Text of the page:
The Sloughi resembles a smooth Saluki. Originating in the North African countries of Morocco, Tunisia, Libya and Algeria, he is the sighthound of the nomadic Berber people. The Sloughi is a medium-size sighthound with a somewhat aloof attitude and a gentle, melancholy expression. While he is beautiful to look at and quiet to live with, the Sloughi is not suited to every home. Here’s what you should know if you are considering acquiring one.
Is the Sloughi the Right Dog for You?
The Sloughi is intelligent, sensitive and affectionate. He forms a strong bond with his family, one that is almost unbreakable. He must live indoors with his family, and once he has bonded with them, it is not easy for him to adjust to life with another person or family. Before you get one, be sure you are willing and able to commit to him for life. Puppies need extensive socialization to new people, places and situations, and it should continue throughout the dog’s life.
Sighthounds such as the Sloughi are built for speed. His thin skin is stretched over a frame of muscle and bone. He should not be fat. Ignore people who accuse you of underfeeding him. He needs regular exercise to stay conditioned and is an ace competitor in lure coursing, a sport that involves chasing a mechanically operated artificial lure.
Like every sighthound, Sloughis have a strong prey drive. If you have cats or small dogs, they will not be safe around a Sloughi unless he has been brought up with them from an early age. Even so, it’s best to supervise them when they’re together and to separate them when you’re not home. And the Sloughi who gets along with small pets indoors may forget that they are his pals if he sees them running around outside. He certainly won’t have any qualms about chasing unknown cats or other small furry animals, so he must always be walked on leash.
Never permit a Sloughi to run free except in a safely enclosed area. An underground electronic fence does not constitute a safe enclosure; the Sloughi will run right through it, heedless of any level of shock.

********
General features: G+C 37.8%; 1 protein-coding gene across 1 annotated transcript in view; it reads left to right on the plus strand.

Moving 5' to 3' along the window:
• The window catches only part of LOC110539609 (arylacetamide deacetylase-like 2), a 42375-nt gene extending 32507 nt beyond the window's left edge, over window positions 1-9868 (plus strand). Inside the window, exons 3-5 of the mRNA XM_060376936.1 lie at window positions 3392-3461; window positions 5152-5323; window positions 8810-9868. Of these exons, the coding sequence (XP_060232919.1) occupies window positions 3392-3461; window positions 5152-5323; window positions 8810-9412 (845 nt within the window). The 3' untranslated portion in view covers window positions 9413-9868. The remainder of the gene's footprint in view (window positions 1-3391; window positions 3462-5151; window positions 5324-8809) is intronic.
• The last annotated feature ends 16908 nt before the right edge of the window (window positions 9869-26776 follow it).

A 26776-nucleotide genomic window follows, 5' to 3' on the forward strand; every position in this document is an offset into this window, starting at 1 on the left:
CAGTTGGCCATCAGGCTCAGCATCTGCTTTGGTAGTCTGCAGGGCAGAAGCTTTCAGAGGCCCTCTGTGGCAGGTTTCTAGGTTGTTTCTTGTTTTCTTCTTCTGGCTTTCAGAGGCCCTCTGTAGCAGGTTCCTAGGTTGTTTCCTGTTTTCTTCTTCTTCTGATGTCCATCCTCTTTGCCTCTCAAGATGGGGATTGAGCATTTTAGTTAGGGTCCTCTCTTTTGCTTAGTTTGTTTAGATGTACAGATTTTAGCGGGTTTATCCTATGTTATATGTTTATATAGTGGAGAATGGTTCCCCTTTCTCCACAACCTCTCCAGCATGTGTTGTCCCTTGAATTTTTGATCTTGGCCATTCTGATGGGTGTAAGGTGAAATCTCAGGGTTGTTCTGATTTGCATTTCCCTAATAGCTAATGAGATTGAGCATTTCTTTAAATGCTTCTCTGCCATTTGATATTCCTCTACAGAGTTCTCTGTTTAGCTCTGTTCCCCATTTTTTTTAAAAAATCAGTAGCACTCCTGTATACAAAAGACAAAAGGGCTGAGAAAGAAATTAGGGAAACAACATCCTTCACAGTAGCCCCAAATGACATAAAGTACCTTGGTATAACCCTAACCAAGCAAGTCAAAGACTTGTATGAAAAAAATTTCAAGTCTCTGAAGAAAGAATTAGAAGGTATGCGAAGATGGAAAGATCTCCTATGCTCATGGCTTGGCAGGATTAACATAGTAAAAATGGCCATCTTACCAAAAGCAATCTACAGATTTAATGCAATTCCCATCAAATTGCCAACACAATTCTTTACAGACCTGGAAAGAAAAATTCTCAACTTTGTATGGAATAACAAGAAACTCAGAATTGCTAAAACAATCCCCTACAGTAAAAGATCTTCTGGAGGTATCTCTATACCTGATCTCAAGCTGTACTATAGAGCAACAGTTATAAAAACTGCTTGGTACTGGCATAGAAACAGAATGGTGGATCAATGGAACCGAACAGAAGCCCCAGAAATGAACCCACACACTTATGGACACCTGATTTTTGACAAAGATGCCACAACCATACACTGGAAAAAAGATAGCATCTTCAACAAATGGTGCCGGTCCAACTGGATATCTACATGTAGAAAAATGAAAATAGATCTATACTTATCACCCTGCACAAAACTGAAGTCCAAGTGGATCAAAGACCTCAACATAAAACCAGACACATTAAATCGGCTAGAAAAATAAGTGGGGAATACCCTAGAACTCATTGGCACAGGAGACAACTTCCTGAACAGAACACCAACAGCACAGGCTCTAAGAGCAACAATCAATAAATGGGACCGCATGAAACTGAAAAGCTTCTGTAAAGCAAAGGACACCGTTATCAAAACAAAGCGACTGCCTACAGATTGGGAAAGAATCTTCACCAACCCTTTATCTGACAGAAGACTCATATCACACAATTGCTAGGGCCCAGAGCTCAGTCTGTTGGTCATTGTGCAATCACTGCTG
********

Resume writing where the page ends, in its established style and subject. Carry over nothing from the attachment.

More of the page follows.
Sloughis are proud and independent. They respond well to positive reinforcement techniques, but punishment or heavy-handed methods will cause them to shut down.
Looking for a dog with an easy-care coat? The Sloughi has you covered. Weekly brushing of his smooth, shorthaired coat and regular nail trimming and ear cleaning are all he needs to stay clean and in good condition, plus the occasional bath if he rolls in something stinky.
5 Tips to Bring Home a Healthy Sloughi Puppy
- To find breeder recommendations, visit the websites of the American Sloughi Association or the Sloughi Fanciers Association of America. The ASA has a breeder directory on its website. Good breeders abide by the ASA’s Code of Ethics or the SFAA’s Code of Ethics, both of which specifically prohibit selling puppies through retail outlets such as pet stores.
- Consider an adult dog from a shelter or a rescue group. Often, health and behavior problems in dogs aren't apparent in puppyhood, but by adopting an older dog, most of them can be ruled out. In addition, Sloughis can live as long as 15 years, so an adult dog will still be a part of your family for a long time to come.